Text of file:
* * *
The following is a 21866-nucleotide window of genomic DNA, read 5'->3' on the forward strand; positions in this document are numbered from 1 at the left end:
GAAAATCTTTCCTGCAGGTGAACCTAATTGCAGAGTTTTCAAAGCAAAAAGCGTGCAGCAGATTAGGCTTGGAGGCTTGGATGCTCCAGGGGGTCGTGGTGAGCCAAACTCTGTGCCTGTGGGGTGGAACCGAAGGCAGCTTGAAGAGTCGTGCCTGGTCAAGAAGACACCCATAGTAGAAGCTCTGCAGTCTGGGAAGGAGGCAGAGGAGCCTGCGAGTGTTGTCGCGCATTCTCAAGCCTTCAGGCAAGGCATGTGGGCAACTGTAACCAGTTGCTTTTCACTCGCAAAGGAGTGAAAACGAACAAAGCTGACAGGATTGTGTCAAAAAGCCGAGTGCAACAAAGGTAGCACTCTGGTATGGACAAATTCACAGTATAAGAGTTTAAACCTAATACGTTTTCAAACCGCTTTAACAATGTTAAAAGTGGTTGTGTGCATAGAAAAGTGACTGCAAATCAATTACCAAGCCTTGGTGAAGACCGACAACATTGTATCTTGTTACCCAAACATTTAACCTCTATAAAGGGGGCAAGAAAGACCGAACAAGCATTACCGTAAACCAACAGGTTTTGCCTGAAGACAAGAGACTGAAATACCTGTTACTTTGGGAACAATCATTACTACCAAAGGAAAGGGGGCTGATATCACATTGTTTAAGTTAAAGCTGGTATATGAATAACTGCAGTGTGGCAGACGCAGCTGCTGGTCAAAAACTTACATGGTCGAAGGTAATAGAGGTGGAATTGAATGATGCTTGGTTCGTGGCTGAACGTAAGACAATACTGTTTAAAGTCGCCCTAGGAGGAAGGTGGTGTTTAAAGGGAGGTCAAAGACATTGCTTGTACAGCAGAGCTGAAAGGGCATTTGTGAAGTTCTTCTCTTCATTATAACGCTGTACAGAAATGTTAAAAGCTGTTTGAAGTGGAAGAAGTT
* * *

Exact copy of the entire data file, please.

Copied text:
The following is a 21866-nucleotide window of genomic DNA, read 5'->3' on the forward strand; positions in this document are numbered from 1 at the left end:
GAAAATCTTTCCTGCAGGTGAACCTAATTGCAGAGTTTTCAAAGCAAAAAGCGTGCAGCAGATTAGGCTTGGAGGCTTGGATGCTCCAGGGGGTCGTGGTGAGCCAAACTCTGTGCCTGTGGGGTGGAACCGAAGGCAGCTTGAAGAGTCGTGCCTGGTCAAGAAGACACCCATAGTAGAAGCTCTGCAGTCTGGGAAGGAGGCAGAGGAGCCTGCGAGTGTTGTCGCGCATTCTCAAGCCTTCAGGCAAGGCATGTGGGCAACTGTAACCAGTTGCTTTTCACTCGCAAAGGAGTGAAAACGAACAAAGCTGACAGGATTGTGTCAAAAAGCCGAGTGCAACAAAGGTAGCACTCTGGTATGGACAAATTCACAGTATAAGAGTTTAAACCTAATACGTTTTCAAACCGCTTTAACAATGTTAAAAGTGGTTGTGTGCATAGAAAAGTGACTGCAAATCAATTACCAAGCCTTGGTGAAGACCGACAACATTGTATCTTGTTACCCAAACATTTAACCTCTATAAAGGGGGCAAGAAAGACCGAACAAGCATTACCGTAAACCAACAGGTTTTGCCTGAAGACAAGAGACTGAAATACCTGTTACTTTGGGAACAATCATTACTACCAAAGGAAAGGGGGCTGATATCACATTGTTTAAGTTAAAGCTGGTATATGAATAACTGCAGTGTGGCAGACGCAGCTGCTGGTCAAAAACTTACATGGTCGAAGGTAATAGAGGTGGAATTGAATGATGCTTGGTTCGTGGCTGAACGTAAGACAATACTGTTTAAAGTCGCCCTAGGAGGAAGGTGGTGTTTAAAGGGAGGTCAAAGACATTGCTTGTACAGCAGAGCTGAAAGGGCATTTGTGAAGTTCTTCTCTTCATTATAACGCTGTACAGAAATGTTAAAAGCTGTTTGAAGTGGAAGAAGTT